(Apologies to my readers who got an incomplete RSS Feed post last night. I was editing and hit publish by accident. I should not have watched the Republican convention last night while I wrote. I guess I am getting too old to multitask well. Here is the finished version.)
I follow a daily spring and summer ritual: each evening, before the sun sets, I take a walk around the yard to see what is growing and what is ready to pick. Even if nothing is ripe yet I love to stroll the yard enjoying nature’s magic. Today I began at the front grow boxes. There are at least 50 more eggplant just about ready to pick. Some are hanging over the edge of the grow boxes and almost touch the driveway. The cheese peppers are huge this year. They are beginning to go from pale, butter yellow to red. They will be ready this next week to turn into pickled peppers. There are hundreds of red cherry tomatoes, many ripe now and the rest soon to follow. There are also ripe yellow Snow White cherry tomatoes, so I stop and pop two in my mouth. They are as sweet as tomatoes can get. The various hot peppers, my husband’s pride and joy, are bursting with fruit. He will dry some and make a fresh batch of peach chili jam from others.
I open the fence gate and am greeted by a three-foot long cucuzza ready to harvest. The scent of ripening Concord grapes, the smell of late summer and early fall, hits me as I descend the steps. In a few days that smell will permeate the kitchen in the morning when I open the window. Soon the grapes will be ready to harvest, and our family will make delicious homemade grape juice that we will bottle for the winter. The Peter’s Honey figs at the bottom of the steps are reaching their peak. My husband surprised me this morning with a golden fig at the breakfast table. Is there anything better than a perfectly ripe fig? I think a fig must have been the fruit Eve gave Adam in the Garden of Eden, because they are irresistible when still warm from the sun, juicy with subtle, peachy melon overtones.
In the back yard the second harvest of heirloom raspberries is ripening, along with pink Italian pear tomatoes that will darken and be ready to eat next week. The green beans are finished, but the edamame are ready to pick. The Swiss chard leaves are still tender and sweet and will make a great topping for a pizza. The fennel seeds still need another month to dry out before we harvest them to use in Italian sausage and other savory dishes. The cardoons are shooting up and look promising for the November crop that I will boil, bread, and fry. This is the first year our Savoy cabbage has thrived. I am amazed to watch the tender leaves naturally turn inward to form what will become a cabbage head. The leaves are a lovely silvery blue-green, and I look forward to sautéing them with onions and bacon or pepperoni, or using them to make stuffed cabbage during the winter months. The parsnips will be ready shortly, and as I walk over to examine them more closely I accidentally step on a beet and it lifts completely out of the dirt. I decide the beets are ready to harvest and pick seven good-sized golden beets that I will roast to turn into soup or a Middle Eastern beet yogurt dip.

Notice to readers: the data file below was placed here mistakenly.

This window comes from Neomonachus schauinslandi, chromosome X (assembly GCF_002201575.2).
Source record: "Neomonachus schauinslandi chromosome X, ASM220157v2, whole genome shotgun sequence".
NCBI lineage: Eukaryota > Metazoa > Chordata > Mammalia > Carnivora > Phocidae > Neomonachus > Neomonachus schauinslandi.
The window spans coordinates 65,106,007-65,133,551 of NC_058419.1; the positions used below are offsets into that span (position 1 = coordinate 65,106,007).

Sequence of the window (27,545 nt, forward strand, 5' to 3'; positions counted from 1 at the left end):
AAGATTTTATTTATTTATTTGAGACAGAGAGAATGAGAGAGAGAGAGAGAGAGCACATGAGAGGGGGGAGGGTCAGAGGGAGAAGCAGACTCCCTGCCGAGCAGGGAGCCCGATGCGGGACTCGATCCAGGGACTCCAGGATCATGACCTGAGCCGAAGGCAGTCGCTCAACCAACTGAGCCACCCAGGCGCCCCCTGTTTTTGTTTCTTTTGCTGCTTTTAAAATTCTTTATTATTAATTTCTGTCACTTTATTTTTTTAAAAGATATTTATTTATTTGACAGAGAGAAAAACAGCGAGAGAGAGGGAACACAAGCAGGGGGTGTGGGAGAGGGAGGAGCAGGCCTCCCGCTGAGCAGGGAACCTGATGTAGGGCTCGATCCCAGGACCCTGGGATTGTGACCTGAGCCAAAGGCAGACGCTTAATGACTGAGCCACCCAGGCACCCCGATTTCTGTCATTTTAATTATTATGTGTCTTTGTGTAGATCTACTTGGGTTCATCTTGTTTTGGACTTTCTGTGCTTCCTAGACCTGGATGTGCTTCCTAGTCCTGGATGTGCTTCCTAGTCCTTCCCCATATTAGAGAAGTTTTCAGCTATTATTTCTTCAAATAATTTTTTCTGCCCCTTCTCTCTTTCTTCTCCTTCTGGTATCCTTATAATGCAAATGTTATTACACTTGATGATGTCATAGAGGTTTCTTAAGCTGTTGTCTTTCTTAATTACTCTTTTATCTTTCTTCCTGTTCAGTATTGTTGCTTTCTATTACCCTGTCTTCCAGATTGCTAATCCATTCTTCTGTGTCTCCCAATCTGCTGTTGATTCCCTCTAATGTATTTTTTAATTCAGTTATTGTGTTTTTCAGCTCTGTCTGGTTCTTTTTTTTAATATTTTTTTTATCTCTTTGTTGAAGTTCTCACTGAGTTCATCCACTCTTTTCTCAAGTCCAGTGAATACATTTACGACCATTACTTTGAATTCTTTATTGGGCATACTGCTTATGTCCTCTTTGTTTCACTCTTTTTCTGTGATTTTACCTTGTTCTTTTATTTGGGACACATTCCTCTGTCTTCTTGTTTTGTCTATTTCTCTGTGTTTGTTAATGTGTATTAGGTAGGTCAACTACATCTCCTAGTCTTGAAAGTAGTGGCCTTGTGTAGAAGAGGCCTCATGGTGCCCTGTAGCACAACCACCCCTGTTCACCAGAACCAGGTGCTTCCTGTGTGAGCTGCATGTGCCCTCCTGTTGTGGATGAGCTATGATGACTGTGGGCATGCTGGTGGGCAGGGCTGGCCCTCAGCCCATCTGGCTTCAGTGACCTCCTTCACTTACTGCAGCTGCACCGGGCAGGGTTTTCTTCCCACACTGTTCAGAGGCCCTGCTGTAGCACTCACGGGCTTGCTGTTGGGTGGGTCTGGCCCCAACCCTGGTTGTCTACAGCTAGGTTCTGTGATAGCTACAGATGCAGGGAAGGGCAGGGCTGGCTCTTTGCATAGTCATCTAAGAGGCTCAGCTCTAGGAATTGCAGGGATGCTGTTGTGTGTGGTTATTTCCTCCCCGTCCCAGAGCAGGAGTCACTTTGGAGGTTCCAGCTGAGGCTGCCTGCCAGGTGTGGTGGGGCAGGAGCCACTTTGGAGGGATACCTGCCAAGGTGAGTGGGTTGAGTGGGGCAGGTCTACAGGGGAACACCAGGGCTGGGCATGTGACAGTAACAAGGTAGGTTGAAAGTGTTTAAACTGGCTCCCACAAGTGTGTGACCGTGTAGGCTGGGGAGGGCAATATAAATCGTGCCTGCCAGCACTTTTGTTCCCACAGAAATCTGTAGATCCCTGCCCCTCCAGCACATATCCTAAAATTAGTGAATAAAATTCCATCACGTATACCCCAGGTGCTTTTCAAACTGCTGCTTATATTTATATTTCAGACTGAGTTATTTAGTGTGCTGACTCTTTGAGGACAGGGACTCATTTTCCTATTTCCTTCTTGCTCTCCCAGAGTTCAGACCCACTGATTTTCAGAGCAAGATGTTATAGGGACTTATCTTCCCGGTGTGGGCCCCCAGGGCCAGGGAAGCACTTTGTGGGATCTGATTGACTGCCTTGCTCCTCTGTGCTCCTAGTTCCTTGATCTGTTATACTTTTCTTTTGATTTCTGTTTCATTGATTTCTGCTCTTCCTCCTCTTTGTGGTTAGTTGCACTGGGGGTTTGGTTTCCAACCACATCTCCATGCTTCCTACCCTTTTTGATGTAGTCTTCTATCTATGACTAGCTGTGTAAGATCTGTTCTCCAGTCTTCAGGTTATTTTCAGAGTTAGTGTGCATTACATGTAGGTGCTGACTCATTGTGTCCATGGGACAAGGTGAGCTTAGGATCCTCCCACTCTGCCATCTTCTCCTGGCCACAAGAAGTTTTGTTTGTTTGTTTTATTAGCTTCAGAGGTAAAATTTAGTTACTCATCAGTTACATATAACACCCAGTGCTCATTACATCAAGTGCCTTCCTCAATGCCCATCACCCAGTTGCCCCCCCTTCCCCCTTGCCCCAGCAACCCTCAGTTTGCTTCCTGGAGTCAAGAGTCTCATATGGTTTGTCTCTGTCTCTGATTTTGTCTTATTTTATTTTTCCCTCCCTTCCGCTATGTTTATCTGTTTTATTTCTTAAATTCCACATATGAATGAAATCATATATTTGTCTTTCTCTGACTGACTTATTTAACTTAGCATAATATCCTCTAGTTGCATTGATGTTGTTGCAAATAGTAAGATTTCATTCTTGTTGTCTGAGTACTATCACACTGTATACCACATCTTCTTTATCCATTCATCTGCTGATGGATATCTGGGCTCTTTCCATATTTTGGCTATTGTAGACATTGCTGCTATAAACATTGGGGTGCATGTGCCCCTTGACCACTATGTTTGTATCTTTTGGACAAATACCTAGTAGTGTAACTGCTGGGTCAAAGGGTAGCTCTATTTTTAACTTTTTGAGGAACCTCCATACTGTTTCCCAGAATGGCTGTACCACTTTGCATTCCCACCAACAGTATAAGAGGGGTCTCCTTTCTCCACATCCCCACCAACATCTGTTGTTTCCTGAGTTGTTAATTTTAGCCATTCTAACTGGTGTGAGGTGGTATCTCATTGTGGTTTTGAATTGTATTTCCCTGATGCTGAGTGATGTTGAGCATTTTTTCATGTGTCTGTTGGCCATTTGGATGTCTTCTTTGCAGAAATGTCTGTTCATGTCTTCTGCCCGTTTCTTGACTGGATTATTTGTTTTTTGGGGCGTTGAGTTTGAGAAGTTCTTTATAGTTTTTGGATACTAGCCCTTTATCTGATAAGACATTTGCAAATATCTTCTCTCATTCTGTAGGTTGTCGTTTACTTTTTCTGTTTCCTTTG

I wander over to check on the rose garden. The roses look like they could use more rose feed; they are tired from two straight months of 90-plus degrees with barely any rain. They are ready for the cool down and, surprisingly, so am I. My husband sprinkled some parsley seeds near the roses last fall and now I have a huge patch of Italian flat leaf parsley. I pick a big bunch and head back toward the house with arms full, but climbing the stairs I notice that the mint is taking over near other herb pots, so I stop to pick a few sprigs. As I reach the top of the stairs I know what I will be making for the next meal: tomatoes, fresh mint, and parsley combined into a refreshing bowl of tabbouleh for the final event of summer, Labor Day weekend.
There are many tabbouleh recipes out there. For those who may never have made this before, it is a delicious Arab bulgur wheat and parsley salad. The recipe originally came to me by way of my brother Tony’s Lebanese neighbors. The Lebanese use more parsley than bulgur, but I have altered the recipe slightly, using more bulgur than parsley. You can add cucumbers if you like. You can serve it with pita or Romaine lettuce leaves. I like to let it chill for an hour before serving.
2/3 c. #1 grade bulgur wheat
2 c. boiling water
1/2 c. extra virgin olive oil
1 large clove garlic, finely chopped
1/3 c. chopped green onions (5 medium)
3 Tbsp. finely chopped red onion
1/4 c. fresh lemon juice
1 c. chopped fresh tomatoes (I use red and yellow cherry tomatoes if I have them)
1/2 c. chopped fresh Italian flat-leaf parsley
1/4 c. chopped fresh mint
3/4 tsp. kosher salt
1/8 tsp. freshly ground black pepper
Place bulgur in a fine mesh strainer and rinse. Then place rinsed bulgur into a large bowl and pour boiling water over it. Let it sit for 15 minutes to hydrate the bulgur. Drain in the fine mesh strainer for 10 minutes. Transfer drained bulgur to a mixing bowl. Add salt to the chopped tomatoes, then add the remaining ingredients to the bulgur. Stir well and chill for 1 hour or longer. Taste it before serving and adjust seasoning if needed. If it seems dry add a drizzle of olive oil. Serves 4.